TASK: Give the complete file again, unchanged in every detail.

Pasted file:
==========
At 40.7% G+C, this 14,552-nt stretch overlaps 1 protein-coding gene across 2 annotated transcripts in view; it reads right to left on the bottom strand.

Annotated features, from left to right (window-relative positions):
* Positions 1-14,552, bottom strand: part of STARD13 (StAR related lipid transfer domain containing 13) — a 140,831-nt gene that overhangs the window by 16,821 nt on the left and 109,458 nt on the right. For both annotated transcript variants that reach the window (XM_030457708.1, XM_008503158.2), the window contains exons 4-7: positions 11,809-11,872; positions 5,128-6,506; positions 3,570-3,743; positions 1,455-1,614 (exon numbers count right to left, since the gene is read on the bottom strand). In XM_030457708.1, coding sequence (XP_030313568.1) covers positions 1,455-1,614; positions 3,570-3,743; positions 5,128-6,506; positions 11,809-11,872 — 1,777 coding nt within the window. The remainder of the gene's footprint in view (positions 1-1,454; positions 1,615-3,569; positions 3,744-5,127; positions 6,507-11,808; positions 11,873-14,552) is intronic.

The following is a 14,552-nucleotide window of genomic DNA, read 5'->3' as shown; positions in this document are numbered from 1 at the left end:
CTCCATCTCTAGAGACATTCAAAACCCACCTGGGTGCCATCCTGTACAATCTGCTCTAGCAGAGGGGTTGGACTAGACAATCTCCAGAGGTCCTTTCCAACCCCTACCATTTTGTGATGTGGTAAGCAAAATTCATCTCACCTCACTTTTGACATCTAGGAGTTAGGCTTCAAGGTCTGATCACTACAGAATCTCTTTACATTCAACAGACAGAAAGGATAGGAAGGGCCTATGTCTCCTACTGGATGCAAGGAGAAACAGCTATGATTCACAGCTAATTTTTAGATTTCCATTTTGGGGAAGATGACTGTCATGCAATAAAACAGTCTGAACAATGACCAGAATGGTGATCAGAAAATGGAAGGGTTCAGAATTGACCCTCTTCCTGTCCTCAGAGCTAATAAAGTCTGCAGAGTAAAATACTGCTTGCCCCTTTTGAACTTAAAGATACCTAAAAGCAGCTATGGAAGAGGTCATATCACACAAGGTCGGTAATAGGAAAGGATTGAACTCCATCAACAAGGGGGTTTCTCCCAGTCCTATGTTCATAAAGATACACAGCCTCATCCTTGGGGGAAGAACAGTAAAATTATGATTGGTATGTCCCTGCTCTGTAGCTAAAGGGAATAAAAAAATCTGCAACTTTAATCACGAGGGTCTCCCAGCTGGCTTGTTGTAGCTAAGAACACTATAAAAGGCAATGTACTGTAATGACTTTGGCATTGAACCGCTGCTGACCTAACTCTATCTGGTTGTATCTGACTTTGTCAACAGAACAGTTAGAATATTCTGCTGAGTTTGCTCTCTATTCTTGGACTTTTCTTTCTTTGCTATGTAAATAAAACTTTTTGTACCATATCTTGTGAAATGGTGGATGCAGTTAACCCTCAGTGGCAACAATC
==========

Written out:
At 40.7% G+C, this 14,552-nt stretch overlaps 1 protein-coding gene across 2 annotated transcripts in view; it reads right to left on the bottom strand.

Annotated features, from left to right (window-relative positions):
* Positions 1-14,552, bottom strand: part of STARD13 (StAR related lipid transfer domain containing 13) — a 140,831-nt gene that overhangs the window by 16,821 nt on the left and 109,458 nt on the right. For both annotated transcript variants that reach the window (XM_030457708.1, XM_008503158.2), the window contains exons 4-7: positions 11,809-11,872; positions 5,128-6,506; positions 3,570-3,743; positions 1,455-1,614 (exon numbers count right to left, since the gene is read on the bottom strand). In XM_030457708.1, coding sequence (XP_030313568.1) covers positions 1,455-1,614; positions 3,570-3,743; positions 5,128-6,506; positions 11,809-11,872 — 1,777 coding nt within the window. The remainder of the gene's footprint in view (positions 1-1,454; positions 1,615-3,569; positions 3,744-5,127; positions 6,507-11,808; positions 11,873-14,552) is intronic.

The following is a 14,552-nucleotide window of genomic DNA, read 5'->3' as shown; positions in this document are numbered from 1 at the left end:
CTCCATCTCTAGAGACATTCAAAACCCACCTGGGTGCCATCCTGTACAATCTGCTCTAGCAGAGGGGTTGGACTAGACAATCTCCAGAGGTCCTTTCCAACCCCTACCATTTTGTGATGTGGTAAGCAAAATTCATCTCACCTCACTTTTGACATCTAGGAGTTAGGCTTCAAGGTCTGATCACTACAGAATCTCTTTACATTCAACAGACAGAAAGGATAGGAAGGGCCTATGTCTCCTACTGGATGCAAGGAGAAACAGCTATGATTCACAGCTAATTTTTAGATTTCCATTTTGGGGAAGATGACTGTCATGCAATAAAACAGTCTGAACAATGACCAGAATGGTGATCAGAAAATGGAAGGGTTCAGAATTGACCCTCTTCCTGTCCTCAGAGCTAATAAAGTCTGCAGAGTAAAATACTGCTTGCCCCTTTTGAACTTAAAGATACCTAAAAGCAGCTATGGAAGAGGTCATATCACACAAGGTCGGTAATAGGAAAGGATTGAACTCCATCAACAAGGGGGTTTCTCCCAGTCCTATGTTCATAAAGATACACAGCCTCATCCTTGGGGGAAGAACAGTAAAATTATGATTGGTATGTCCCTGCTCTGTAGCTAAAGGGAATAAAAAAATCTGCAACTTTAATCACGAGGGTCTCCCAGCTGGCTTGTTGTAGCTAAGAACACTATAAAAGGCAATGTACTGTAATGACTTTGGCATTGAACCGCTGCTGACCTAACTCTATCTGGTTGTATCTGACTTTGTCAACAGAACAGTTAGAATATTCTGCTGAGTTTGCTCTCTATTCTTGGACTTTTCTTTCTTTGCTATGTAAATAAAACTTTTTGTACCATATCTTGTGAAATGGTGGATGCAGTTAACCCTCAGTGGCAACAATC